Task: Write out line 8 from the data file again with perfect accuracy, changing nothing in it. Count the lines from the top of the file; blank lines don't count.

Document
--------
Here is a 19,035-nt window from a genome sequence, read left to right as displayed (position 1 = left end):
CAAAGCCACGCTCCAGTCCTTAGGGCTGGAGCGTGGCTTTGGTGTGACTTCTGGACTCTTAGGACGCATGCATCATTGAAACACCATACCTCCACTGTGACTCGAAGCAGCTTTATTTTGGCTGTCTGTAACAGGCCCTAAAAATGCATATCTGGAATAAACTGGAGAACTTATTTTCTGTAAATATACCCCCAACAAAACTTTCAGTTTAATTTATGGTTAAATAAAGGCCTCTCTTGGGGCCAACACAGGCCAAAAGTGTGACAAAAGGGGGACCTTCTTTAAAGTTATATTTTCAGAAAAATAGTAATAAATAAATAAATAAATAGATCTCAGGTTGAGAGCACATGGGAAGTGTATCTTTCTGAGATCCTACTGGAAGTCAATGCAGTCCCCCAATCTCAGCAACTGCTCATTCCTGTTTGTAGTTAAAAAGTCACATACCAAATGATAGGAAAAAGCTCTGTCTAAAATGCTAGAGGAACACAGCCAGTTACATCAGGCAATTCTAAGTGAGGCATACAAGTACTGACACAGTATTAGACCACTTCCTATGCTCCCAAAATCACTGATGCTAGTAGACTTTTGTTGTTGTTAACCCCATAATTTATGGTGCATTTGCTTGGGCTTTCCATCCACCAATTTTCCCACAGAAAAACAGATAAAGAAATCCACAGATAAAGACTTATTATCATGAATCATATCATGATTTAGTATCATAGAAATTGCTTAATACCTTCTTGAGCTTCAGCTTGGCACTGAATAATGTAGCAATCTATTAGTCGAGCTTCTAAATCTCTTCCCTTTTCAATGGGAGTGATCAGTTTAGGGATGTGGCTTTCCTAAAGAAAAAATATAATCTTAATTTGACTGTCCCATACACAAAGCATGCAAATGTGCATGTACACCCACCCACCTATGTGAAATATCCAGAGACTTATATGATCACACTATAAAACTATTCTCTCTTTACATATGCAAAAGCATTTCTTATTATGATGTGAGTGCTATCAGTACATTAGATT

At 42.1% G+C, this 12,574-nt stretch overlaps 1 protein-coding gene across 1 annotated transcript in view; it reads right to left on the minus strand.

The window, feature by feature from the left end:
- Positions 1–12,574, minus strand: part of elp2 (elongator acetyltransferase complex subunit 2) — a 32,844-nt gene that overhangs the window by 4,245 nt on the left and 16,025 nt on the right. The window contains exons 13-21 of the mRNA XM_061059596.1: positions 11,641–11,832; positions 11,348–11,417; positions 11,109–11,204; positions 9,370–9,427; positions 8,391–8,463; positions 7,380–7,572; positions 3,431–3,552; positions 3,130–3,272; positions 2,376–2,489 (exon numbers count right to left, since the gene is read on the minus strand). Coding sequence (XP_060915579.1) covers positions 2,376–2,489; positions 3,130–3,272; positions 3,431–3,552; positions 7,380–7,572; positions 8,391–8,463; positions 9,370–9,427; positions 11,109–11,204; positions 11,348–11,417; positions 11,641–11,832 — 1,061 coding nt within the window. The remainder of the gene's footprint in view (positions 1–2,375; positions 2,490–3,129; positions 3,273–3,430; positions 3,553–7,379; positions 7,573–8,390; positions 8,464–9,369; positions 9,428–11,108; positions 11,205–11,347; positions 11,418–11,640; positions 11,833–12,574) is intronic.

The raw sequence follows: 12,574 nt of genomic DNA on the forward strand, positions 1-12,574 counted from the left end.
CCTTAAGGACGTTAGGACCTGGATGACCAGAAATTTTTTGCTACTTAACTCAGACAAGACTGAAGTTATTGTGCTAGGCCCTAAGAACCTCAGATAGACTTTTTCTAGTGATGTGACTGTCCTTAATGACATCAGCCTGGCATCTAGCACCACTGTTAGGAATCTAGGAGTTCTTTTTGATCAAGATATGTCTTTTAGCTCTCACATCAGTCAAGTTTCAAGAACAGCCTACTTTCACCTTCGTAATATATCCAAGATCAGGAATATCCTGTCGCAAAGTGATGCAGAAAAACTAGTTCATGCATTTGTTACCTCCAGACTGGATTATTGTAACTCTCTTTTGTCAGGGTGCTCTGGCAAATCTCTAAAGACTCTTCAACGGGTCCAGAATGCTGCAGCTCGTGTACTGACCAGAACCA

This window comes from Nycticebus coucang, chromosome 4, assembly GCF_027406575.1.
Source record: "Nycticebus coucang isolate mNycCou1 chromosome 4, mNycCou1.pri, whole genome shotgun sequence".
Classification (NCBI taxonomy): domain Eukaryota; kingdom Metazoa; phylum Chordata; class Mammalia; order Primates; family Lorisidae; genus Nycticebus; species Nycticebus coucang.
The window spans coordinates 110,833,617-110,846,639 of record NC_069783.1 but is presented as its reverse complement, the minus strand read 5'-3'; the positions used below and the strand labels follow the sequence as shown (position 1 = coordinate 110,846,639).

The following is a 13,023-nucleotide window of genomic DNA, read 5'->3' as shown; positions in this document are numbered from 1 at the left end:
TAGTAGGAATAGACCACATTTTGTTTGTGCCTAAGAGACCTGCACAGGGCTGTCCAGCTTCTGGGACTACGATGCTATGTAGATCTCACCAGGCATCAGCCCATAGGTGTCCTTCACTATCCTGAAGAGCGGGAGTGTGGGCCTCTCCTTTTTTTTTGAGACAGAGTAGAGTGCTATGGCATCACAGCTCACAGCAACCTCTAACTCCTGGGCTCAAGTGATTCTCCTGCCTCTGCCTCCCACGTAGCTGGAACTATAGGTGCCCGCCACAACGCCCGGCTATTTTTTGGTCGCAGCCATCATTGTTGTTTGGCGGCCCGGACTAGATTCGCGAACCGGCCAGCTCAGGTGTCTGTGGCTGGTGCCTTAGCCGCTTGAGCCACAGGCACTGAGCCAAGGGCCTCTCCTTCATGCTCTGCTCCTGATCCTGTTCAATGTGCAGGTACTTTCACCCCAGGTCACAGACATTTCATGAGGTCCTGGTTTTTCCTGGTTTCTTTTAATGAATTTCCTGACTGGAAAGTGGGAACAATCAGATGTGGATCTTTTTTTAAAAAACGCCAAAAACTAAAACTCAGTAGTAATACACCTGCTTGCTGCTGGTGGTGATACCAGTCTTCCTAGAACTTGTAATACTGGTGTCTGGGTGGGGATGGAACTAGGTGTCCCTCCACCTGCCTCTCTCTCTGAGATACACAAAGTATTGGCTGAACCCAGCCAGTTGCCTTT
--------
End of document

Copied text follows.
This window comes from Nycticebus coucang, chromosome 4, assembly GCF_027406575.1.